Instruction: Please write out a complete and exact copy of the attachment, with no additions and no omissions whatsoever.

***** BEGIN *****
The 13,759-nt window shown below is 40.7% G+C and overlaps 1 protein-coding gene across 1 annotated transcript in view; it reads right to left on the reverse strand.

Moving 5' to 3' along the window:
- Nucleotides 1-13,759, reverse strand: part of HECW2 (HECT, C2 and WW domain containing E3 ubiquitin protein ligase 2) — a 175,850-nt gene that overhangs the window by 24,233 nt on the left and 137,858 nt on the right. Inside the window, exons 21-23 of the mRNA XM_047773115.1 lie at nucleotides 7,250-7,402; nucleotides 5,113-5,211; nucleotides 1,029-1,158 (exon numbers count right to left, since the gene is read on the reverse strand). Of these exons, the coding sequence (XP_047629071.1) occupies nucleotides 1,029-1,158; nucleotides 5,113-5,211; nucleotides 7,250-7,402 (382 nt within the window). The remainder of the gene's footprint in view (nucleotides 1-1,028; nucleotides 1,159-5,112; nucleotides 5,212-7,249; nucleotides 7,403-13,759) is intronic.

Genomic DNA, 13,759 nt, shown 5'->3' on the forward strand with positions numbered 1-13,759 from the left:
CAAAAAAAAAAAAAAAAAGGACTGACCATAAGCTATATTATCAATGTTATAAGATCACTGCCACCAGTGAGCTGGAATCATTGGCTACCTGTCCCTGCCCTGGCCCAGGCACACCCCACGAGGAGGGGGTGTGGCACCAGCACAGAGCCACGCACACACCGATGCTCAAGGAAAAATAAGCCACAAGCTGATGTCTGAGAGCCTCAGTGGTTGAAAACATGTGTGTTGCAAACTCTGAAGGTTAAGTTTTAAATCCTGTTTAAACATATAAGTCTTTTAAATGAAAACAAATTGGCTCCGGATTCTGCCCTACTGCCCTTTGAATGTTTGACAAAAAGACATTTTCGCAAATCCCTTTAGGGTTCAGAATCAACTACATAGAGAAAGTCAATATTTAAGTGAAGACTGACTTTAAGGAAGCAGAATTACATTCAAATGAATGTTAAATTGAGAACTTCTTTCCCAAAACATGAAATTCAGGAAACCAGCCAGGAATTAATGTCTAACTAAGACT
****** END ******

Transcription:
The 13,759-nt window shown below is 40.7% G+C and overlaps 1 protein-coding gene across 1 annotated transcript in view; it reads right to left on the reverse strand.

Moving 5' to 3' along the window:
- Nucleotides 1-13,759, reverse strand: part of HECW2 (HECT, C2 and WW domain containing E3 ubiquitin protein ligase 2) — a 175,850-nt gene that overhangs the window by 24,233 nt on the left and 137,858 nt on the right. Inside the window, exons 21-23 of the mRNA XM_047773115.1 lie at nucleotides 7,250-7,402; nucleotides 5,113-5,211; nucleotides 1,029-1,158 (exon numbers count right to left, since the gene is read on the reverse strand). Of these exons, the coding sequence (XP_047629071.1) occupies nucleotides 1,029-1,158; nucleotides 5,113-5,211; nucleotides 7,250-7,402 (382 nt within the window). The remainder of the gene's footprint in view (nucleotides 1-1,028; nucleotides 1,159-5,112; nucleotides 5,212-7,249; nucleotides 7,403-13,759) is intronic.

Genomic DNA, 13,759 nt, shown 5'->3' on the forward strand with positions numbered 1-13,759 from the left:
CAAAAAAAAAAAAAAAAAGGACTGACCATAAGCTATATTATCAATGTTATAAGATCACTGCCACCAGTGAGCTGGAATCATTGGCTACCTGTCCCTGCCCTGGCCCAGGCACACCCCACGAGGAGGGGGTGTGGCACCAGCACAGAGCCACGCACACACCGATGCTCAAGGAAAAATAAGCCACAAGCTGATGTCTGAGAGCCTCAGTGGTTGAAAACATGTGTGTTGCAAACTCTGAAGGTTAAGTTTTAAATCCTGTTTAAACATATAAGTCTTTTAAATGAAAACAAATTGGCTCCGGATTCTGCCCTACTGCCCTTTGAATGTTTGACAAAAAGACATTTTCGCAAATCCCTTTAGGGTTCAGAATCAACTACATAGAGAAAGTCAATATTTAAGTGAAGACTGACTTTAAGGAAGCAGAATTACATTCAAATGAATGTTAAATTGAGAACTTCTTTCCCAAAACATGAAATTCAGGAAACCAGCCAGGAATTAATGTCTAACTAAGACT